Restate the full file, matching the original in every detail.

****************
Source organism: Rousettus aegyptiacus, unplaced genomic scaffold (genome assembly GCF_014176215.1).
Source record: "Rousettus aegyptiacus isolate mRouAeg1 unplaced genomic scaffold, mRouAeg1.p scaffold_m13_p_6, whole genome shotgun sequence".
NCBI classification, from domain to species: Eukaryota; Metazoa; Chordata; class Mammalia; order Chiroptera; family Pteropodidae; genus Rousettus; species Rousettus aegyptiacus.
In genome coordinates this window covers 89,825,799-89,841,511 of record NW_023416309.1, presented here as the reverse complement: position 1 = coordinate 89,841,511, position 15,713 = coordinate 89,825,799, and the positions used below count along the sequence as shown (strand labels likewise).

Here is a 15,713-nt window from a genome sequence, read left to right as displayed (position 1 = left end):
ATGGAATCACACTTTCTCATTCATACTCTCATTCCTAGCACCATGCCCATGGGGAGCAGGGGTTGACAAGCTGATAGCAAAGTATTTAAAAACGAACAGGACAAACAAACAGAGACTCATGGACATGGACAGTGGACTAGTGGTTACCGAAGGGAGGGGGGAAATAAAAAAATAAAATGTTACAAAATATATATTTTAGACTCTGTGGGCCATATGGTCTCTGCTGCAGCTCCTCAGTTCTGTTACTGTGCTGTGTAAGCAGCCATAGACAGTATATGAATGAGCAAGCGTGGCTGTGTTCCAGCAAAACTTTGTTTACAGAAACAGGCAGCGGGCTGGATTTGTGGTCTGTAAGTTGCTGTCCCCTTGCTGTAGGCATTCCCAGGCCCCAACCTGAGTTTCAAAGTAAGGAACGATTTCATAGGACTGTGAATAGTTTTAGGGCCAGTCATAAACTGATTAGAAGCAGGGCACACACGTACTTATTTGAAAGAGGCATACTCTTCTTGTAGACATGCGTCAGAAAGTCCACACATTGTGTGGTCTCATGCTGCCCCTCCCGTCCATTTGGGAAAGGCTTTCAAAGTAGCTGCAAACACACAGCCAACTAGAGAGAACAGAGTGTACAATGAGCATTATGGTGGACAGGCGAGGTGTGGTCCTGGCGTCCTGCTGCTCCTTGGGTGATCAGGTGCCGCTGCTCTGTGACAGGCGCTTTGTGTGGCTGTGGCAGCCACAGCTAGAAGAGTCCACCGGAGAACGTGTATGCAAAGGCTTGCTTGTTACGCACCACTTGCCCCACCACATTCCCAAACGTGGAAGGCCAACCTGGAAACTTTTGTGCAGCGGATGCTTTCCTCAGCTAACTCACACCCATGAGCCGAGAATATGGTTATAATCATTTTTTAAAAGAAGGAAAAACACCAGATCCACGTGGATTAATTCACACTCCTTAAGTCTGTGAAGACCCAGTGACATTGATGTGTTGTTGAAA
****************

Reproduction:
Source organism: Rousettus aegyptiacus, unplaced genomic scaffold (genome assembly GCF_014176215.1).
Source record: "Rousettus aegyptiacus isolate mRouAeg1 unplaced genomic scaffold, mRouAeg1.p scaffold_m13_p_6, whole genome shotgun sequence".
NCBI classification, from domain to species: Eukaryota; Metazoa; Chordata; class Mammalia; order Chiroptera; family Pteropodidae; genus Rousettus; species Rousettus aegyptiacus.
In genome coordinates this window covers 89,825,799-89,841,511 of record NW_023416309.1, presented here as the reverse complement: position 1 = coordinate 89,841,511, position 15,713 = coordinate 89,825,799, and the positions used below count along the sequence as shown (strand labels likewise).

Here is a 15,713-nt window from a genome sequence, read left to right as displayed (position 1 = left end):
ATGGAATCACACTTTCTCATTCATACTCTCATTCCTAGCACCATGCCCATGGGGAGCAGGGGTTGACAAGCTGATAGCAAAGTATTTAAAAACGAACAGGACAAACAAACAGAGACTCATGGACATGGACAGTGGACTAGTGGTTACCGAAGGGAGGGGGGAAATAAAAAAATAAAATGTTACAAAATATATATTTTAGACTCTGTGGGCCATATGGTCTCTGCTGCAGCTCCTCAGTTCTGTTACTGTGCTGTGTAAGCAGCCATAGACAGTATATGAATGAGCAAGCGTGGCTGTGTTCCAGCAAAACTTTGTTTACAGAAACAGGCAGCGGGCTGGATTTGTGGTCTGTAAGTTGCTGTCCCCTTGCTGTAGGCATTCCCAGGCCCCAACCTGAGTTTCAAAGTAAGGAACGATTTCATAGGACTGTGAATAGTTTTAGGGCCAGTCATAAACTGATTAGAAGCAGGGCACACACGTACTTATTTGAAAGAGGCATACTCTTCTTGTAGACATGCGTCAGAAAGTCCACACATTGTGTGGTCTCATGCTGCCCCTCCCGTCCATTTGGGAAAGGCTTTCAAAGTAGCTGCAAACACACAGCCAACTAGAGAGAACAGAGTGTACAATGAGCATTATGGTGGACAGGCGAGGTGTGGTCCTGGCGTCCTGCTGCTCCTTGGGTGATCAGGTGCCGCTGCTCTGTGACAGGCGCTTTGTGTGGCTGTGGCAGCCACAGCTAGAAGAGTCCACCGGAGAACGTGTATGCAAAGGCTTGCTTGTTACGCACCACTTGCCCCACCACATTCCCAAACGTGGAAGGCCAACCTGGAAACTTTTGTGCAGCGGATGCTTTCCTCAGCTAACTCACACCCATGAGCCGAGAATATGGTTATAATCATTTTTTAAAAGAAGGAAAAACACCAGATCCACGTGGATTAATTCACACTCCTTAAGTCTGTGAAGACCCAGTGACATTGATGTGTTGTTGAAA